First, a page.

Add veggie stock, coconut milk, and coconut cream. Cover and let simmer for 20 minutes.
By this time, your pumpkins should be almost done roasting. Scoop out the flesh, and add to your simmering soup.
Add clove, cumin, red pepper flakes, cayenne, salt, and pepper.
Blend soup until it is smooth and silky.
Return to heat for 15-20 minutes.
Garnish with pumpkin seeds (chopped fresh apple or pomegranate seeds would make an amazing garnish as well).
I love making large batches of soup. You can freeze leftovers. Or my favorite way is to make it into a pasta sauce for later in the week. Because this soup is thicker, you can add it to your favorite noodle, or ravioli. If you want a thicker sauce you can add some arrowroot powder. Start with a teaspoon, and go from there.
Fall is in full swing here in Wisconsin. With a chill in the air and the leaves changing color, it reminds me of cozy Saturday mornings inside by the fire place in my parent’s house. My parents are both amazing cooks. Since going vegan, I have been trying to convert their delicious meals into their vegan sister dishes. Today I have for you a family favorite Vegan. French. Toast. Bake. Talk about all the fall feels. BESIDES, WHO DOESN’T LOVE FRENCH TOAST?! Enjoy this easy recipe for you and your family. This recipe can be made gluten free by using gluten free bread.
3 c. almond milk
2 tsp. maple syrup
2 1/2 tsp. ground cinnamon
1/4 tsp. ground clove
1/2 tsp. ground nutmeg
2 tbsp. vanilla extract
1/2 c. brown sugar packed (organic to ensure it’s vegan)
1/2 c. vegan “buttermilk”
1 1/2 tbsp. chia seeds ground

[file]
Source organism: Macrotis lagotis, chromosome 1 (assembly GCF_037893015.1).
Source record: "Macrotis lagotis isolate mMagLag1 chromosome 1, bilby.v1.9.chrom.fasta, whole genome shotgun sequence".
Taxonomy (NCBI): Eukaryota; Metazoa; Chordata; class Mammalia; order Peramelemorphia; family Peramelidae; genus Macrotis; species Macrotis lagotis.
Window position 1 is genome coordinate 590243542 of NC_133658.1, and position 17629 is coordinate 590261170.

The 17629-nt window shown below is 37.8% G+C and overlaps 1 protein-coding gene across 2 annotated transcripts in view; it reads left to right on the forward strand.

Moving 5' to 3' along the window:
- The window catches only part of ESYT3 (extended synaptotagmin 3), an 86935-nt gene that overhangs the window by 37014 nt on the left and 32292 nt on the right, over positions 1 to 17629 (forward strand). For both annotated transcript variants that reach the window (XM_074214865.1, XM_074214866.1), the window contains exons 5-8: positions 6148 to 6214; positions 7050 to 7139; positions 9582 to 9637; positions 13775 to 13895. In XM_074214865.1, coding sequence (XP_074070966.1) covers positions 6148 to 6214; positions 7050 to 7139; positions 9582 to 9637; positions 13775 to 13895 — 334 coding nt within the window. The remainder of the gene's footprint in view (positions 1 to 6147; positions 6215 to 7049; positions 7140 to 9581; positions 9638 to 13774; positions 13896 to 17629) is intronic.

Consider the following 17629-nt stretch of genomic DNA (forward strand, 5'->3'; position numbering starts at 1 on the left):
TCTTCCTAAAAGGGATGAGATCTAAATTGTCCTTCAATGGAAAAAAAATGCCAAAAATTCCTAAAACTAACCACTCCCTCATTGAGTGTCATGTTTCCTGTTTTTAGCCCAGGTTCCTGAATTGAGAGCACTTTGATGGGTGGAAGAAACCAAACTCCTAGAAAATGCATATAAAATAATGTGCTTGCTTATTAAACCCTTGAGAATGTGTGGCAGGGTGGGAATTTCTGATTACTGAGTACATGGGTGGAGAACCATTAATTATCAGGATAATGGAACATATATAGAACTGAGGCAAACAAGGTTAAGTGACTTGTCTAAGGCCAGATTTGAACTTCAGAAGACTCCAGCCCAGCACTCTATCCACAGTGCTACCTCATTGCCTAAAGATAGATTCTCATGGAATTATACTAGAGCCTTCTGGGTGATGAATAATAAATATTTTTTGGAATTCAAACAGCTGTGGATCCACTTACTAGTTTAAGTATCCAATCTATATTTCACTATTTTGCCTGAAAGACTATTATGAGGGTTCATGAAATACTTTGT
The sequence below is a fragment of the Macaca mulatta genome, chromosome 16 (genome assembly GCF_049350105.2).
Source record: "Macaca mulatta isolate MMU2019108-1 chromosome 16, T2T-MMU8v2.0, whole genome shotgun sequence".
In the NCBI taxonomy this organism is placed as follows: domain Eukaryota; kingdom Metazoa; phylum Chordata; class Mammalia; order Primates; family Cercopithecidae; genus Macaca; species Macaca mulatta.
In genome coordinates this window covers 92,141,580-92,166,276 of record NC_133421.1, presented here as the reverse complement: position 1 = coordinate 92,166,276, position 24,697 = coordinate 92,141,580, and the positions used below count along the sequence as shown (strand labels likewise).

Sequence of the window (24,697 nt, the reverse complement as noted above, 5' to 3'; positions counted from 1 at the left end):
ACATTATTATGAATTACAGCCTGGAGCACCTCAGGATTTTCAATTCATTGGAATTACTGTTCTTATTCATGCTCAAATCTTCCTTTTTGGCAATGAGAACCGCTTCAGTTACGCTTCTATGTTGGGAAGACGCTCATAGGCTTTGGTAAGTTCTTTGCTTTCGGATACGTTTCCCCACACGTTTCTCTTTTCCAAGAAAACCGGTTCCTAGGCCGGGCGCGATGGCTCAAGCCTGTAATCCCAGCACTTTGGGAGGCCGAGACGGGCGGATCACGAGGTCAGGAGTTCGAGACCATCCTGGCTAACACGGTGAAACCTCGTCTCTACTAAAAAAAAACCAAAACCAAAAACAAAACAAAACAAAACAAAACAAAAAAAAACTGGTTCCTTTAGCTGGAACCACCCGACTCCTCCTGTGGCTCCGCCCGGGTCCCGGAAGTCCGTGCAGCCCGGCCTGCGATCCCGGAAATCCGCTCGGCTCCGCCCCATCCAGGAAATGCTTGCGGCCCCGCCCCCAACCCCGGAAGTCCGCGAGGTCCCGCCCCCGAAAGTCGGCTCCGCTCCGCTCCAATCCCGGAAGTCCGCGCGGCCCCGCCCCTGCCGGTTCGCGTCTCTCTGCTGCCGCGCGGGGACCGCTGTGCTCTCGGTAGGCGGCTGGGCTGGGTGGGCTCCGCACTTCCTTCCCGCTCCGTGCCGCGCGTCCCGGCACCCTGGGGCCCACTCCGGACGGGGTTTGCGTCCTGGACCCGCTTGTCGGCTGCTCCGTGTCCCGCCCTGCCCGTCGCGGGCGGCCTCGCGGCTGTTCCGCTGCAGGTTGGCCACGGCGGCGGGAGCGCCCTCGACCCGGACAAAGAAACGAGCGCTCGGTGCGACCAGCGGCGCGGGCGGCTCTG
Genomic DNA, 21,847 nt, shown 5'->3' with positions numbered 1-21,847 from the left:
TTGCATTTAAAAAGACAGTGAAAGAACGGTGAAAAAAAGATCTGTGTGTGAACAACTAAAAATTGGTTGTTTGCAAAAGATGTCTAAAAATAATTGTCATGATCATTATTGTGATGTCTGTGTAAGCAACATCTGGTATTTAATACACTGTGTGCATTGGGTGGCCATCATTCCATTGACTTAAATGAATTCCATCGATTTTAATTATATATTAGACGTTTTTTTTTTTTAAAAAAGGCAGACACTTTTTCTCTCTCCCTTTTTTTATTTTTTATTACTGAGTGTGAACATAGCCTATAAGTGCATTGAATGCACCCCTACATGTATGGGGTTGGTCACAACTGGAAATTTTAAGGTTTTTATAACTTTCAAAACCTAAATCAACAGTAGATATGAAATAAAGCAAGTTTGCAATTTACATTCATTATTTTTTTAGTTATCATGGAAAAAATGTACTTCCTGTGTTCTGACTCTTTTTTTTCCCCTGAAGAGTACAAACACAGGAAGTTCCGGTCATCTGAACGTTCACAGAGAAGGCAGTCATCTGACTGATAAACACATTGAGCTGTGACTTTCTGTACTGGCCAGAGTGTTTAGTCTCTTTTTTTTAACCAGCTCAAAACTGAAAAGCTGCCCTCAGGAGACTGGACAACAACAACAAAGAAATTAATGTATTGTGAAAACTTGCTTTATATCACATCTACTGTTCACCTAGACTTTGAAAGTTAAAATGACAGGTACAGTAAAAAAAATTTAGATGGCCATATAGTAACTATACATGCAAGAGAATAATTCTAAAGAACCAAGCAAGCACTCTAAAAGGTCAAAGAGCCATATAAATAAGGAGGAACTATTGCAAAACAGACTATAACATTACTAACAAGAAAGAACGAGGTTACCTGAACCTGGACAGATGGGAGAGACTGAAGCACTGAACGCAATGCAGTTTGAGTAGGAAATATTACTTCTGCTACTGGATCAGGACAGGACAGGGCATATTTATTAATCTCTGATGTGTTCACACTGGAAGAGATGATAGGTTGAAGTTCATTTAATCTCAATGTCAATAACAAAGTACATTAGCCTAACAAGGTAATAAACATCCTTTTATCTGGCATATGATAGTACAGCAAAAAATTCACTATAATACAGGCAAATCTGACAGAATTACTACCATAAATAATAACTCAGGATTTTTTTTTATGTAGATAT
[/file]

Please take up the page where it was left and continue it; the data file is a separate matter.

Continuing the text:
1 loaf vegan day-old vegan bread (I used a vegan sourdough)
2 tbsp. vegan butter
I have talked about the vegan “buttermilk” in my lemon blueberry muffin-top recipe found here. But-for a refresher, whisk 1/2 cup of almond milk with 2 tsp. of apple cider vinegar and let sit for 5-10 minutes. The vinegar will cause the almond milk to slightly curdle, and make the buttermilk.
Pre-Heat oven to 350°.
Cut the loaf of bread into 3/4 or 1 inch pieces. Place in large bowl for later.
In a smaller bowl mix together 1/2 cup almond milk with 2 teaspoon of apple cider vinegar. Put aside.
Take 1 1/2 tablespoons of chia seeds, and grind them. I used a coffee grinder
In a large mixing bowl combine: almond milk, maple syrup, ground cinnamon, ground clove, ground nutmeg, vanilla extract, brown sugar, ground chia seeds, and vegan buttermilk.
Pour 1/3 of the liquid mixture over the bread, and carefully mix. Repeat until the liquid mixture is combined into the bread.
Grease a 9×13 baking dish. Add the bread and liquid mixture into the baking dish.
Chop the 2 tablespoons of vegan butter, and place sporadically over the top.
Bake covered for 35-40 minutes
Bake uncovered for another 15 minutes.
Top with candied pecans and pure maple syrup.
If you need a recipe for candied pecans, look no further!
2 tbsp. vegan butter
1/2 cup brown sugar (organic to ensure it is vegan)
1 cup chopped pecans
Heat a skillet over medium heat
Add vegan butter to the skillet, and wait until you see bubbles start to form